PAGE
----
11. 11. Ameen F, Moslem M, Hadi S, Al-Sabri AE. Biodegradation of diesel fuel hydrocarbons by mangrove fungi from Red Sea Coast of Saudi Arabia. Saudi Journal of Biological Sciences. 2016;23:211-218. DOI: 10.1016/j.sjbs.2015.04.005
  12. 12. Bastida F, Jehmlich N, Lima K, Morris BEL, Richnow HH, Hernández T, et al. The ecological and physiological responses of the microbial community from a semiarid soil to hydrocarbon contamination and its bioremediation using compost amendment. Journal of Proteomics. 2016;135:162-169. DOI: 10.1016/j.jprot.2015.07.023
  13. 13. Bezza FA, Nkhalambayausi Chirwa EM. Biosurfactant from Paenibacillus dendritiformis and its application in assisting polycyclic aromatic hydrocarbon (PAH) and motor oil sludge removal from contaminated soil and sand media. Process Safety and Environmental Protection. 2015;98:354-364. DOI: 10.1016/j.psep.2015.09.004
  14. 14. Prince R. Petroleum spill bioremediation in marine environment. Critical Reviews in Microbiology. 1993;19(4):217-242
  15. 15. Wang Z, Fingas S, Blenkinsopp S, Sergy G, Landriault M, Sigouin L, et al. Comparison of oil composition changes due to biodegradation and physical weathering in different oils. Journal of Chromatography A. 1998;809:89-107
  16. 16. Butler CS, Mason JR. Structure-function analysis of the bacterial aromatic ring hydroxylating dioxygenases. Advances in Microbial Physiology. 1997;38:47-84
  17. 17. Deppe U, Richnow HH, Michaelis W, Antranikian G. Degradation of crude oil by an arctic microbial consortium. Extremophiles. 2005;9(6):461-470
  18. 18. Margesin R, Schinner F. Biodegradation and bioremediation of hydrocarbons in extreme environments. Applied Microbiology and Biotechnology. 2001;56(5-6):650-663
  19. 19. Sajna KV, Sukumaran RK, Gottumukkala LD, Pandey A. Crude oil biodegradation aided by biosurfactants from Pseudozyma sp. NII 08165 or its culture broth. Bioresource Technology. 2015;191:133-139
  20. 20. Souza EC, Vessoni-Penna TC, Oliveira RPDS. Biosurfactant-enhanced hydrocarbon bioremediation: An overview. International Biodeterioration and Biodegradation. 2014;89:88-94
  21. 21. U.S. Environmental Protection Agency. Test Method for Evaluating Solid Waste, SW-846. 3rd ed. Vol. 1A. Washington, DC: U.S. EPA; 1986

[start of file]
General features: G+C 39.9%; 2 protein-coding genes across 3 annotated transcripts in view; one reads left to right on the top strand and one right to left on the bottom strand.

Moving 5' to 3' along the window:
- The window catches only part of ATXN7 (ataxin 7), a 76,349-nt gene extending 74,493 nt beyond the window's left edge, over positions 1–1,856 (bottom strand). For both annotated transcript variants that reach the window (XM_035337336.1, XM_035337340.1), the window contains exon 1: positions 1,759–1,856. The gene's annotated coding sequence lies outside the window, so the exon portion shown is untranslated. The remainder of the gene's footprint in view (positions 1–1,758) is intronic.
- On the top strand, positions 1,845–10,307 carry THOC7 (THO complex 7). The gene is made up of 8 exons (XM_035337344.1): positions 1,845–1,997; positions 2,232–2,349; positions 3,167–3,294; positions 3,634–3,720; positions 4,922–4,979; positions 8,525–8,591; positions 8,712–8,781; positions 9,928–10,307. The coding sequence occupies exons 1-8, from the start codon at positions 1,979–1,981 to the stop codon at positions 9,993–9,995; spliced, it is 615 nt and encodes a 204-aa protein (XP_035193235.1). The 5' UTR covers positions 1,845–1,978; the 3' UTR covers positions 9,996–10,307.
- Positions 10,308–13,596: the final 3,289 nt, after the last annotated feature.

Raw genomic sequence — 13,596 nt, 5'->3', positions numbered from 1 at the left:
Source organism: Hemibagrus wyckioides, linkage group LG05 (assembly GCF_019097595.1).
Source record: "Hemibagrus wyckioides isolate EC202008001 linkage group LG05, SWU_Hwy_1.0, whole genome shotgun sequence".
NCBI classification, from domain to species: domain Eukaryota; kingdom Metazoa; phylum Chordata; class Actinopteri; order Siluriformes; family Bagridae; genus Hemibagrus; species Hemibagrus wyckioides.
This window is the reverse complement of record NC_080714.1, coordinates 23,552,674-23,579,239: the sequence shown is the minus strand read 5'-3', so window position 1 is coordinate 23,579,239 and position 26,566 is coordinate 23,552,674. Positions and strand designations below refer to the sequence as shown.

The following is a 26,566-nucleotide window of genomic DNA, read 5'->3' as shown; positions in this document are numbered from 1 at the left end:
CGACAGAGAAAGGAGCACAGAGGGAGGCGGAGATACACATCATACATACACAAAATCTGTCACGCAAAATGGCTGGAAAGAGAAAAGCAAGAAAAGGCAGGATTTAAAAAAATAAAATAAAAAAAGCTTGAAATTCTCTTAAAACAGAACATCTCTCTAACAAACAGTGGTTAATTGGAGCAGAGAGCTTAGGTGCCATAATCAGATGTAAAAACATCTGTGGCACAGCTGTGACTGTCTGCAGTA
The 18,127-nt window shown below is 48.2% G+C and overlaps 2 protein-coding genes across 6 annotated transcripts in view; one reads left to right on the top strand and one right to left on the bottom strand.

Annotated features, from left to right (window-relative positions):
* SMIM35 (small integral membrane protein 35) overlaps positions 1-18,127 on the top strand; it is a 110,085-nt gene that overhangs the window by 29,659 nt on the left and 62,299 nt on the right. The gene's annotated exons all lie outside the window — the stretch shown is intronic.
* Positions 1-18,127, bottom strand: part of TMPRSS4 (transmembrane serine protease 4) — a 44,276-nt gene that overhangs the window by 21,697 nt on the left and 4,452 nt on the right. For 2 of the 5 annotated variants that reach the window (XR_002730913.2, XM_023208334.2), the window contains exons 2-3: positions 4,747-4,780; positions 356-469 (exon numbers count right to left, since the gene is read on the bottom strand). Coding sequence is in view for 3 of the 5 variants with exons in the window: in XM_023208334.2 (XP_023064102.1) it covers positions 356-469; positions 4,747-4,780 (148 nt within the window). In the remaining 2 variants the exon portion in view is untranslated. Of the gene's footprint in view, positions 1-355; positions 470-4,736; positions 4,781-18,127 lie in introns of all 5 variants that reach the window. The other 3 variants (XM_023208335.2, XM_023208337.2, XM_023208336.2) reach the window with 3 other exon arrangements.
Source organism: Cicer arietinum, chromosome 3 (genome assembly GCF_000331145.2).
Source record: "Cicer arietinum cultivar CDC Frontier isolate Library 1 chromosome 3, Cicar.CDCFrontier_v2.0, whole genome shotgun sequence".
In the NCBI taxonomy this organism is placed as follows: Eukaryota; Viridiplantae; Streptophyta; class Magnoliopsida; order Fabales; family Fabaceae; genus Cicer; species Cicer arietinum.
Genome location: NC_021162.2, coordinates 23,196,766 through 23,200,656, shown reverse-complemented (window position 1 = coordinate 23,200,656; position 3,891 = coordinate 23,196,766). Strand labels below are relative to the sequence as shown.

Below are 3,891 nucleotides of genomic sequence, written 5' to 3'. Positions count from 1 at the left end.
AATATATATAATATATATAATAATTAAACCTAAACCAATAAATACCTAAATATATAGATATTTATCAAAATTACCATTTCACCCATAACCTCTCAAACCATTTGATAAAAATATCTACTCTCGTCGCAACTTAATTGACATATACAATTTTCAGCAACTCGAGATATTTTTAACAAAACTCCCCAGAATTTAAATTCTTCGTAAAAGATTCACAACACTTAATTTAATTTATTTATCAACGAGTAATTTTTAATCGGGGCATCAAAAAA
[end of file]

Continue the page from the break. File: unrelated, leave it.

22. 22. Janbandhu A, Fulekar MH. Biodegradation of phenanthrene using adapted microbial consortium isolated from petrochemical contaminated environment. Journal of Hazardous Materials. 2011;187(1-3):333-340
  23. 23. Prince RC, McFarlin KM, Butler JD, Febbo EJ, Wang FCY, Nedwed TJ. The primary biodegradation of dispelled crude oil in the sea. Chemosphere. 2013;90(2):521-526
  24. 24. Saeki H, Sasaki M, Komatsu K, Miura A, Matsuda H. Oil spill remediation by using the remediation agent JE1058BS that contains a biosurfactant produced by Gordonia sp. strain JE-1-58. Bioresource Technology. 2009;100:572-577
  25. 25. National Research Council. Oil in the Sea III: Inputs, Fates, and Effects. Washington, DC: National Research Council; 2003
  26. 26. Quiroz R, Grimalt JO, Fernandez P. Toxicity assessment of polycyclic aromatic hydrocarbons in sediments from European high mountain lakes. Ecotoxicology and Environmental Safety. 2010;73:559-564
  27. 27. Nikitha T, Satyaprakash M, Vani SS, Sadhana B, Padal SB. A review on polycyclic aromatic hydrocarbons: Their transport, fate and biodegradation in the environment. International Journal of Current Microbiology and Applied Sciences. 2017;6(4):1627-1639
  28. 28. Santodonato J. Polycyclic organic matter. Journal of Environmental Pathology and Toxicology. 1981;5:1
  29. 29. Agency for Toxic Substance and Disease Registry (ATSDR). Public Health Statement. Atlanta, GA: Agency for Toxic Substance and Disease Registry; 2010
  30. 30. Peter HA. Petroleum and individual polycyclic aromatic hydrocarbon. In: Hoffman DJ, Rattner BA, Buston GA, Cairns J, editors. Handbook of Ecotoxicology. Boca Raton, FL: Lewis Publisher; 2003. pp. 342-359
  31. 31. Beyer J, Jonsson G, Porte C, Krahn MM, Ariese F. Analytical methods for determining metabolites of polycyclic aromatic hydrocarbon (PAH) pollutants in fish bile: A review. Environmental Toxicology and Pharmacology. 2010;30:224-244